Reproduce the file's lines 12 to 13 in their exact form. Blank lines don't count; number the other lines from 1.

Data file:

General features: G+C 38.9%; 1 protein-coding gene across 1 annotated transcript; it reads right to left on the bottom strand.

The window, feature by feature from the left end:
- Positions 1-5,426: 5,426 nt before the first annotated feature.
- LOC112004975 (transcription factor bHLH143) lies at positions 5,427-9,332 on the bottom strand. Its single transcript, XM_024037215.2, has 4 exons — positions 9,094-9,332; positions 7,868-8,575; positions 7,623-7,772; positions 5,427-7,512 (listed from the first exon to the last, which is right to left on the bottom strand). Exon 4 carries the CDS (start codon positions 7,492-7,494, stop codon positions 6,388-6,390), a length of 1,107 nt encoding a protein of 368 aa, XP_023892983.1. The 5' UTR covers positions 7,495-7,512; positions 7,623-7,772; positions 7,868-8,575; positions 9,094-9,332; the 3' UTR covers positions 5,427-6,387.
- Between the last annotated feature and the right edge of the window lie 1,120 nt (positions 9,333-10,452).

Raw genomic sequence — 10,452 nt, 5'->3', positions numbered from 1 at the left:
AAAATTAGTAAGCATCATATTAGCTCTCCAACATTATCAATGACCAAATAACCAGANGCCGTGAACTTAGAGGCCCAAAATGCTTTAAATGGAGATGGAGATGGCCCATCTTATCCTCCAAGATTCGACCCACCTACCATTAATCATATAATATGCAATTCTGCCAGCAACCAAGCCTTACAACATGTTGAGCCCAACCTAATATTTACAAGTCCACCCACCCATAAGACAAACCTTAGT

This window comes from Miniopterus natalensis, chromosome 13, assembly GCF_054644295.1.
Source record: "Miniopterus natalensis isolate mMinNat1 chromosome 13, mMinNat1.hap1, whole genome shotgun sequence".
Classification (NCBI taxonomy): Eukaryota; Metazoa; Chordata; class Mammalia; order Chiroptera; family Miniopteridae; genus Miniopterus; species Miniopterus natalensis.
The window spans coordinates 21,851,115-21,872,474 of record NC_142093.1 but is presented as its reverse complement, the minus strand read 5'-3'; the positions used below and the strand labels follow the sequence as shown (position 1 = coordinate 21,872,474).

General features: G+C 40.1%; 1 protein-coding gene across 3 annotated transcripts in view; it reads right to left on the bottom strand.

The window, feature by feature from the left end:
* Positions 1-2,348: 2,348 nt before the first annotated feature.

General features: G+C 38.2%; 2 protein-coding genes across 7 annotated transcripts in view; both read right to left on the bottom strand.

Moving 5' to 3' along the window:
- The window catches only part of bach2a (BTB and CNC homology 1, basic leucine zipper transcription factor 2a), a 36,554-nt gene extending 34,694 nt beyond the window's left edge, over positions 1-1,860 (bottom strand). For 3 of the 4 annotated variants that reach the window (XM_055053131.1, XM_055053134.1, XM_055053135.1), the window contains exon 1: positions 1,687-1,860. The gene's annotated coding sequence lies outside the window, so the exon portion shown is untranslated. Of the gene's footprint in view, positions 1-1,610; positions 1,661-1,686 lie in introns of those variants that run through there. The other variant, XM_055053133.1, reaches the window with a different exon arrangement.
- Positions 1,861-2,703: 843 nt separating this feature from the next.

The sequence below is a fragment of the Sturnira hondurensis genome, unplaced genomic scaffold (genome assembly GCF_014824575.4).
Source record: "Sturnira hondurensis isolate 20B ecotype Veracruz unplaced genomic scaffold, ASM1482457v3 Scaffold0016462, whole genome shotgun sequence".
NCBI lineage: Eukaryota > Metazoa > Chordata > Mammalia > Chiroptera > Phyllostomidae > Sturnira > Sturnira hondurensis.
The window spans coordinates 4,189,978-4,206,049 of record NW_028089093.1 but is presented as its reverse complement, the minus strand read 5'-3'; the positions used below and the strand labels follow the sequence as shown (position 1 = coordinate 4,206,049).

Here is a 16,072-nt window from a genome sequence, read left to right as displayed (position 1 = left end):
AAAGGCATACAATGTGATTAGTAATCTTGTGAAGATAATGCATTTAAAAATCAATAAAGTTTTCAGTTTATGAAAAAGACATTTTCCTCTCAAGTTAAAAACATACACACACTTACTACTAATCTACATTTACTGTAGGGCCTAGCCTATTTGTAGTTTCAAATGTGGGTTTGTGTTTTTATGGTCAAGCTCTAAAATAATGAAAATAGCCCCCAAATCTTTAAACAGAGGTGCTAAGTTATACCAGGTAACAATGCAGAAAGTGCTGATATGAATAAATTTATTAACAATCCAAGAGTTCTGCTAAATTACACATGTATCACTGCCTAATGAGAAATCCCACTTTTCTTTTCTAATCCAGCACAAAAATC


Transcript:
General features: G+C 40.1%; 1 protein-coding gene across 3 annotated transcripts in view; it reads right to left on the bottom strand.

The window, feature by feature from the left end: